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Open Access Research article

Correlates of unintended pregnancy among currently pregnant married women in Nepal

Ramesh Adhikari12*, Kusol Soonthorndhada2 and Pramote Prasartkul2

Author Affiliations

1 Geography and Population Department, Mahendra Ratna Campus, Tribhuvan University, Kathmandu, Nepal

2 Institute for Population and Social Research (IPSR), Mahidol University, Thailand

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BMC International Health and Human Rights 2009, 9:17  doi:10.1186/1472-698X-9-17

Published: 11 August 2009

Abstract

Background

Women living in every country, irrespective of its development status, have been facing the problem of unintended pregnancy. Unintended pregnancy is an important public health issue in both developing and developed countries because of its negative association with the social and health outcomes for both mothers and children. This study aims to determine the prevalence and the factors influencing unintended pregnancy among currently pregnant married women in Nepal.

Methods

This paper reports on data drawn from Nepal Demographic and Health Survey (NDHS) which is a nationally representative survey. The analysis is restricted to currently pregnant married women at the time of survey. Association between unintended pregnancy and the explanatory variables was assessed in bivariate analysis using Chi-square tests. Logistic regression was used to assess the net effect of several independent variables on unintended pregnancy.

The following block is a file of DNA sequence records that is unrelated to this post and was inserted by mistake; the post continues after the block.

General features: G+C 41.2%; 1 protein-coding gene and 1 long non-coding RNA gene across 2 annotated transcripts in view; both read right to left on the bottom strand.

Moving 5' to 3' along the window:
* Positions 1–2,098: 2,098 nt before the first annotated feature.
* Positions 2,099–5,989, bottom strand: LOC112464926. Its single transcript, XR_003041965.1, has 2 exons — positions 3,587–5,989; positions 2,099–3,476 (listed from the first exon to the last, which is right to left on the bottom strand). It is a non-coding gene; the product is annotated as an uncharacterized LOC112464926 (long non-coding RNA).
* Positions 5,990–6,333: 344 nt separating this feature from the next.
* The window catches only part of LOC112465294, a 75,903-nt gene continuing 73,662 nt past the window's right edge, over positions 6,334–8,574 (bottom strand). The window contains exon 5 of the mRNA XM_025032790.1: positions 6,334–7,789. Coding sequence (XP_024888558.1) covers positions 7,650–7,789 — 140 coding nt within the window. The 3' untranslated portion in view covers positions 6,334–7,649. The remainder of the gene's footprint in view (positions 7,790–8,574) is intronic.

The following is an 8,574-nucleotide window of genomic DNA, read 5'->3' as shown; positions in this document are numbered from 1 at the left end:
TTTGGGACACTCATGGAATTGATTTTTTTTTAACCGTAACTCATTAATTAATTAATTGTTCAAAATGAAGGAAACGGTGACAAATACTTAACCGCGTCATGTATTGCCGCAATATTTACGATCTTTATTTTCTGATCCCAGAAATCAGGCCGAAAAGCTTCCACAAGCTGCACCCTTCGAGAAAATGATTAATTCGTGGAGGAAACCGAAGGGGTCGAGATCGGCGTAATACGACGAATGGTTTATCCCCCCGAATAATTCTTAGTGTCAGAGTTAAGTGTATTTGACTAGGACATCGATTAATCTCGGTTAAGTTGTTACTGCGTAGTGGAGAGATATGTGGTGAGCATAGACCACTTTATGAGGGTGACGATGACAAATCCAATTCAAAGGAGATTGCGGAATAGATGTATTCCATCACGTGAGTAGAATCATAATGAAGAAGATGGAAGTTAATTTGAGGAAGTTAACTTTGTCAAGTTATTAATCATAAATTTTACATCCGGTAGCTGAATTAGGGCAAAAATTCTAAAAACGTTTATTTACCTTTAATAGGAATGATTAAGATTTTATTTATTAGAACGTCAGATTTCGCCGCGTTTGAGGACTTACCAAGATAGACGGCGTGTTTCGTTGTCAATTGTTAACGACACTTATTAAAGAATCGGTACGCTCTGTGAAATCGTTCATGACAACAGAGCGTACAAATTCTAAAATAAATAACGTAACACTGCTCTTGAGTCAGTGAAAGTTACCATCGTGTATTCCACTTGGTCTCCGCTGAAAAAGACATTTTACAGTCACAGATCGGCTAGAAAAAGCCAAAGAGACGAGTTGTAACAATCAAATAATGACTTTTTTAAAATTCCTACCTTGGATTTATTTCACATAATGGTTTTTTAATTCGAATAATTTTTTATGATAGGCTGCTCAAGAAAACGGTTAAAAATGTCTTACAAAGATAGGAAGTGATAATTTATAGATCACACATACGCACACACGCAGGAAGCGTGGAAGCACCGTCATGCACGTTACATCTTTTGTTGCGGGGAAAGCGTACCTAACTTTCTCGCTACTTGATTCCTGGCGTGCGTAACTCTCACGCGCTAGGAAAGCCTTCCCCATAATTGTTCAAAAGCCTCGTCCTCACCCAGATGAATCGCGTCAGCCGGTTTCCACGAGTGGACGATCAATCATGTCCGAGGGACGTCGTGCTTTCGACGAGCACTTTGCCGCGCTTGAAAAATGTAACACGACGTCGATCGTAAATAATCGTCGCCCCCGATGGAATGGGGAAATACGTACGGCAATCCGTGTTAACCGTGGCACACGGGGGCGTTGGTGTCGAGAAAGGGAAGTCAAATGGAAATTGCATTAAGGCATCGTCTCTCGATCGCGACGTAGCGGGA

Results

More than two-fifth of the currently pregnant women (41%) reported that their current pregnancy was unintended. The results indicate that age of women, age at first marriage, ideal number of children, religion, exposure to radio and knowledge of family planning methods were key predictors of unintended pregnancy. Experience of unintended pregnancy augments with women's age (odds ratio, 1.11). Similarly, increase in the women's age at first marriage reduces the likelihood of unintended pregnancy (odds ratio, 0.93). Those who were exposed to the radio were less likely (odds ratio, 0.63) to have unintended pregnancy compared to those who were not. Furthermore, those women who had higher level of knowledge about family planning methods were less likely to experience unintended pregnancy (odds ratio, 0.60) compared to those having lower level of knowledge.

Conclusion

One of the important factors contributing to high level of maternal and infant mortality is unintended pregnancy. Programs should aim to reduce unintended pregnancy by focusing on all these identified factors so that infant and maternal mortality and morbidity as well as the need for abortion are decreased and the overall well-being of the family is maintained and enhanced.